"I would indeed if I could," said Clara; "but since you must know the truth—do not be angry—I have not the shawl. I have given it away—given it up, perhaps I should say, to the rightful owner.—She has promised me something or other in exchange for it, however. I have given it to Lady Penelope."

"Yes," answered Mowbray, "some of the work of her own fair hands, I suppose, or a couple of her ladyship's drawings, made up into fire-screens.—On my word—on my soul, this is too bad!—It is using me too ill, Clara—far too ill. If the thing had been of no value, my giving it to you should have fixed some upon it.—Good-even to you; we will do as well as we can without you."

"Nay, but, my dear John—stay but a moment," said Clara, taking his arm as he sullenly turned towards the door; "there are but two of us on the earth—do not let us quarrel about a trumpery shawl."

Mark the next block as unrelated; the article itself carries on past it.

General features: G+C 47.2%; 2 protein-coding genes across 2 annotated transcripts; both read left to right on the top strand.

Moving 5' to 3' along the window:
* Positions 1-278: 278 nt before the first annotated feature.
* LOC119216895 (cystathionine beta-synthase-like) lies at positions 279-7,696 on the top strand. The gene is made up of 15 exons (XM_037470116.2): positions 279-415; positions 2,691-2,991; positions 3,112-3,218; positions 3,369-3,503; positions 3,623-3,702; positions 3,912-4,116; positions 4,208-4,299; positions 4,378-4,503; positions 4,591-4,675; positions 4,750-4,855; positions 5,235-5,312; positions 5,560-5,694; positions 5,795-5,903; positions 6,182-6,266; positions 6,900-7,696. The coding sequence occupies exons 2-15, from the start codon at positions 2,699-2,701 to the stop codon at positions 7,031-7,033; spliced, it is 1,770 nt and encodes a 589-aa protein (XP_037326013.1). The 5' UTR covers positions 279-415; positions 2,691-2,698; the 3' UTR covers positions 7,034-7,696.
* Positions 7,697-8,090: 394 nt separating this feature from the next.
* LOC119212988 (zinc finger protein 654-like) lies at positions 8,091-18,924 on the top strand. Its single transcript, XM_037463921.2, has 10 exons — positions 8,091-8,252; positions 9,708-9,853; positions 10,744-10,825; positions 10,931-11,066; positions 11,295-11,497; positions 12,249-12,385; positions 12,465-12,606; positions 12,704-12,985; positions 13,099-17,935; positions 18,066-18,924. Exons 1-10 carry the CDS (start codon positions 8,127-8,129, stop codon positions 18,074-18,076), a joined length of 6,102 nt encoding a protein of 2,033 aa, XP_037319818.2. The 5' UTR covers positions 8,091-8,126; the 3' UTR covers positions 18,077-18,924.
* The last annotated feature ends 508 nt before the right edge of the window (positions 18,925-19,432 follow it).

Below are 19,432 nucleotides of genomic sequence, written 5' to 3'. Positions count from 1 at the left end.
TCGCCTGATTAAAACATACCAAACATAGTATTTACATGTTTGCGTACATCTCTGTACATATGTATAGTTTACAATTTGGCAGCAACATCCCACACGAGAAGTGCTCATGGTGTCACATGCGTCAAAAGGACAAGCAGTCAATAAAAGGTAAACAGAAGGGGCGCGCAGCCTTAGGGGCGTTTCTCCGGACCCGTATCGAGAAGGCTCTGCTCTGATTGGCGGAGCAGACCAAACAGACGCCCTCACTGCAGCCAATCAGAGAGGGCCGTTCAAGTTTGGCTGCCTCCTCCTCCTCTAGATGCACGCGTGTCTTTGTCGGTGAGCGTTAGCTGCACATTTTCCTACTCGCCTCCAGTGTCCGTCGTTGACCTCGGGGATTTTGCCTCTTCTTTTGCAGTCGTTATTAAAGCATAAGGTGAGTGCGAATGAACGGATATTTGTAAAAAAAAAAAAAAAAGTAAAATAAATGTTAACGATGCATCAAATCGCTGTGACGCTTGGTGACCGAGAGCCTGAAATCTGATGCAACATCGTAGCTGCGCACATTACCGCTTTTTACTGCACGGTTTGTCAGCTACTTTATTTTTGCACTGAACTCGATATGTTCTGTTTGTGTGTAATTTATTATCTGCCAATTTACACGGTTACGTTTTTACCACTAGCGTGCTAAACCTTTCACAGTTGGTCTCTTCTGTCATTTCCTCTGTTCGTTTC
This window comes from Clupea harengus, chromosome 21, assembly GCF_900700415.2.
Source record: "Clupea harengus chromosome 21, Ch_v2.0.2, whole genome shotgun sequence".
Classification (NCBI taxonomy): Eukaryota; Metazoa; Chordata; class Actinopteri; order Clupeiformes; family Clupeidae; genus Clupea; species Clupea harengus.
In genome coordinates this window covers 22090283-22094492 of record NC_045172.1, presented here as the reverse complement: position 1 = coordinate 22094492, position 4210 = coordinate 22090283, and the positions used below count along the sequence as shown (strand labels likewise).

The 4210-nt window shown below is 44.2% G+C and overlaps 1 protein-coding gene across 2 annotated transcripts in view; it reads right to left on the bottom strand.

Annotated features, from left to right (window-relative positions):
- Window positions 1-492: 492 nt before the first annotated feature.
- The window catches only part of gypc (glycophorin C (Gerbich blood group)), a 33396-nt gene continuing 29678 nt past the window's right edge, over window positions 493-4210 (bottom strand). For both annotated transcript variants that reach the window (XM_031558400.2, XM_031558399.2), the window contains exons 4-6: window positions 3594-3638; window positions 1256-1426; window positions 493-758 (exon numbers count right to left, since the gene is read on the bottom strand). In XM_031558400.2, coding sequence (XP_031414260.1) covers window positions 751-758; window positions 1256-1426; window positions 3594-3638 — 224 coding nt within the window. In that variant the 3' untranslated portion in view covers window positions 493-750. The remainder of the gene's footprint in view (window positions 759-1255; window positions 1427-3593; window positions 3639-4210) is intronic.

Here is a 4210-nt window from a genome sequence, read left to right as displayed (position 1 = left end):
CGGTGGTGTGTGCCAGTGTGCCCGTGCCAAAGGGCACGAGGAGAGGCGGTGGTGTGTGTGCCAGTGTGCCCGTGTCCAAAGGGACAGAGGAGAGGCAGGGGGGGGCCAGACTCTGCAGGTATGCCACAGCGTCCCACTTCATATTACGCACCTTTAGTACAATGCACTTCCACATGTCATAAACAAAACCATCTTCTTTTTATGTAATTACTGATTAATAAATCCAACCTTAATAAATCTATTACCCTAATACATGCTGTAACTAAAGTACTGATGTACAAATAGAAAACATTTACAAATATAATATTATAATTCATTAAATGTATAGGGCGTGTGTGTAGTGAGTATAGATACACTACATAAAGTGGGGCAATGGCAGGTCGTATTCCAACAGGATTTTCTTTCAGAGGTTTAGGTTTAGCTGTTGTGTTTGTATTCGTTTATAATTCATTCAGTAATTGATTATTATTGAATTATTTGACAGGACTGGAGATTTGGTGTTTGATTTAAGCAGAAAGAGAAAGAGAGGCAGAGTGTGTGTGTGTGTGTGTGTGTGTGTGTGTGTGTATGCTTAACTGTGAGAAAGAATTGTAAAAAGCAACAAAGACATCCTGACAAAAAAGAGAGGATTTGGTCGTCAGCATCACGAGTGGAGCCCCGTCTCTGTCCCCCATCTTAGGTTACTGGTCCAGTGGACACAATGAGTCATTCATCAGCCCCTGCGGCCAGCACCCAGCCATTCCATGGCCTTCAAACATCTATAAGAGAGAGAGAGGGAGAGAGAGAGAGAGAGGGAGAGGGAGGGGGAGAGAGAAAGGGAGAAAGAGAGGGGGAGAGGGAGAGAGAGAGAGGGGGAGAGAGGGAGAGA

"Trumpery!" said Mowbray; "It cost fifty guineas, by G—, which I can but ill spare—trumpery!"

"O, never think of the cost," said Clara; "it was your gift, and that should, I own, have been enough to have made me keep to my death's day the poorest rag of it. But really Lady Penelope looked so very miserable, and twisted her poor face into so many odd expressions of anger and chagrin, that I resigned it to her, and agreed to say she had lent it to me for the performance. I believe she was afraid that I would change my mind, or that you would resume it as a seignorial waif; for, after she had walked a few turns with it wrapped around her, merely by way of taking possession, she dispatched it by a special messenger to her apartment at the Well."

"She may go to the devil," said Mowbray, "for a greedy unconscionable jade, who has varnished over a selfish, spiteful heart, that is as hard as a flint, with a fine glossing of taste and sensibility!"